sin city. but these days, the biggest one happens to be at 2:00 on a sunday afternoon. every sabbath, thousands flock to the pool at the hard rock hotel and casino in las vegas for a day-long party called rehab. >> night life ain't nothing. >> reporter: really? >> all about the pool party. >> all about the pool party. we pop four bottles. >> the pool is where the spot is. beautiful tans, beautiful people, music. >> reporter: on a typical sunday, rehab draws nearly 4,000 people. you know a party is pop crew lar when it gets its own reality show and rehab has one, on tru tv. >> that's a perfect storm. >> reporter: if imitation is the sincerest form of flattery, rehab must be feeling pretty good these days. >> if you don't have a pool, you're not going to be relevant.
>> reporter: here in the middle of the desert, where 120 degrees is as common place as the slot machine, the party has suddenly moved outdoors. during the hottest hours of the day. >> used to have people come out here and come for the night life. in the day, there was nothing for them to do. people don't really want to come out here and gamble. the younger generations want to party. this gives them a place to go. >> reporter: and to spend. even in the sluggish economy, rehab's rev nugss are up 10% from last year. up a whopping 135% from just four years ago. >> the clubs are the clubs. but the pools are where everything is happening now. in the last two years it's changed because the hotels have dump millions of dollars into these pools. and when you look up at one pool that just opened, they spent $75 million on that pool. it's incredible. >> reporter: mark jay visited vegas for the night life. >> i spent ten minutes at the pool. >> reporter: that was ten years
ago, now, he lives here, and this summer, he's producing five of vegas's biggest pool parties every week. >> great pool party is almost like baking a cake. you need different layers. and, you know, the most important layer is your sprinkling of pretty people. we have a team of people that go out looking for the models, invite girls that we find in clubs. you need the day beds, the bottles. and the music is very important. which dj is playing. there's different layers to make it successful. >> reporter: you forgot drinks. >> people like to drink at these pools. sometimes a bit too much. >> reporter: we met mark at one of cesar's palaces eight pools. five of them new this year. the resort just finished a $60 million expansion of just its pools. >> nobody invests, you know, $70 million in a pool just to get small returns. when you see all these people checking in, especially in the demographics of 21 to 35, we know they're coming to our pooms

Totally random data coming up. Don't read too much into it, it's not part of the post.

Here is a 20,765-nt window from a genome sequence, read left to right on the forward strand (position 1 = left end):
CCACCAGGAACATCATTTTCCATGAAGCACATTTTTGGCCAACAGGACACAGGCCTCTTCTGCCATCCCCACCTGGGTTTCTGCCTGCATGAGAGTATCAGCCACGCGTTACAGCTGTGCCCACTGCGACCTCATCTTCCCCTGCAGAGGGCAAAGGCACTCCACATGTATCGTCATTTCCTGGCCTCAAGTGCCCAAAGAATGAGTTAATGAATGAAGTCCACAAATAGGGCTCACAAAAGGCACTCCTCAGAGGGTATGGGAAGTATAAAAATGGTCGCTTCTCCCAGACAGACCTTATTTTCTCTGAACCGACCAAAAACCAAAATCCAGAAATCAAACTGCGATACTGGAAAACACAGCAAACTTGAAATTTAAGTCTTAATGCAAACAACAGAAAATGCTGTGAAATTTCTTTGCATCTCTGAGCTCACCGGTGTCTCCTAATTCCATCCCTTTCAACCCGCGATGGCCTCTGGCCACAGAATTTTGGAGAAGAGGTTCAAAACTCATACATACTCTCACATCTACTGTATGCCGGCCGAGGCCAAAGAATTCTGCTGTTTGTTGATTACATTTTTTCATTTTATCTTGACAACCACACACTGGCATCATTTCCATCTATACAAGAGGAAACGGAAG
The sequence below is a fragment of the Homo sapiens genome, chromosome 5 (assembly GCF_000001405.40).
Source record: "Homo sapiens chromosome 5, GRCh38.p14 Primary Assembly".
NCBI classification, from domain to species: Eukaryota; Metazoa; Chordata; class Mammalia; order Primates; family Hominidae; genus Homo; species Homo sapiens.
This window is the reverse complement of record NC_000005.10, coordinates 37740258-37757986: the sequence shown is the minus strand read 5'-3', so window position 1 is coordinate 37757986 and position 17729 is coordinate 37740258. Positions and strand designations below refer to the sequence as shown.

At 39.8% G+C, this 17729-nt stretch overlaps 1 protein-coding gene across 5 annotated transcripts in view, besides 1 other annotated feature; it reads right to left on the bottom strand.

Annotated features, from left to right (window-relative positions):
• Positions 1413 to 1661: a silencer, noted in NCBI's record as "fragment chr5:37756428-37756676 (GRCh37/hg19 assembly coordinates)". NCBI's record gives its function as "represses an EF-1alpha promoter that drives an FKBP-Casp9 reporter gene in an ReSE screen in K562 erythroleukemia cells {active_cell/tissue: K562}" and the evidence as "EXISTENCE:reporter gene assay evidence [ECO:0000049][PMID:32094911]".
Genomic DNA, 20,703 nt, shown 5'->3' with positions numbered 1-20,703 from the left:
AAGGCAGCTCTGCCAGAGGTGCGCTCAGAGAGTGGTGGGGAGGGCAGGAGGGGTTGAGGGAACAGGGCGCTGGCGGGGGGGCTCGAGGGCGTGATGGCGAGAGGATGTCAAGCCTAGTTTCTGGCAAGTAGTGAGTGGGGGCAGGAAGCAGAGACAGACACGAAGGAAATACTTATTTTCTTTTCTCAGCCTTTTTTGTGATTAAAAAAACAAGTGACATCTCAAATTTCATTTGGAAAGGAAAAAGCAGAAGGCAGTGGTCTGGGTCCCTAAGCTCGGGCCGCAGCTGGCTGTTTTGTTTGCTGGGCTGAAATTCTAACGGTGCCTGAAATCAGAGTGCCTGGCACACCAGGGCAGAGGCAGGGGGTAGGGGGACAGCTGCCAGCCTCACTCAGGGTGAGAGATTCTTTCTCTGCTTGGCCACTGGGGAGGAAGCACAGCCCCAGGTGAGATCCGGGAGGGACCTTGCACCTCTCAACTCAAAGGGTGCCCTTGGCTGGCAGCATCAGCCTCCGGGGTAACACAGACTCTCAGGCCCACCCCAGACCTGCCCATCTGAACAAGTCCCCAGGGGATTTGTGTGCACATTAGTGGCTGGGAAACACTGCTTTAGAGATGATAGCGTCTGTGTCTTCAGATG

and going to come here spending money on the day beds, the cabanas. all about driving revenue to the hotel. >> reporter: how much? you do the math. >> just to come into the best pool, almost $40 a person. just to get you in. you don't have anywhere to sit or put your towel. if you want a day bed, you can be looking from $10,000 below. >> reporter: some of those cabanas may be nicer than your living room. once you have a place to lay your head, you'll need something to quench your thirst. how many of these can you handle in one day in temperatures like these? >> we go through 800, just basic mow here toes a day. the black drag, 3,000 a day. >> reporter: drink in hand, it's time to go swimming. that, too, comes with a twist. swim up black jack anyone? only in vegas can you gamble in a pool and under a water fall. if you're looking for a quieter scene, the options are dwindling. at the new hotel, the pool feels
more like a spa. think fancy fruit popsicles and foot massages. but in vegas, this is the exception. this is increasingly the rule. from celebrity favorite wet republic at mgm grand to tao beach at the venn knee shan. these megaresorts have placed their bets on the next generation of customers, and it's paying off big. >> this is what we came from, to relax, we thought, but -- >> that's why we came. >> the pool. >> reporter: so you're not here to gamble -- >> usually, yes. usually yes. inside, no. >> everybody is partying, you're in the water so much better than going to the clubs at night. >> suddenly, nighttime is for sleeping again? >> who would imagine? >> reporter: i'm ryan 0owens for "nightline," pool side in las vegas. >> what happens in vegas. thanks to the overdressed ryan owens for that report. and when we come back, newly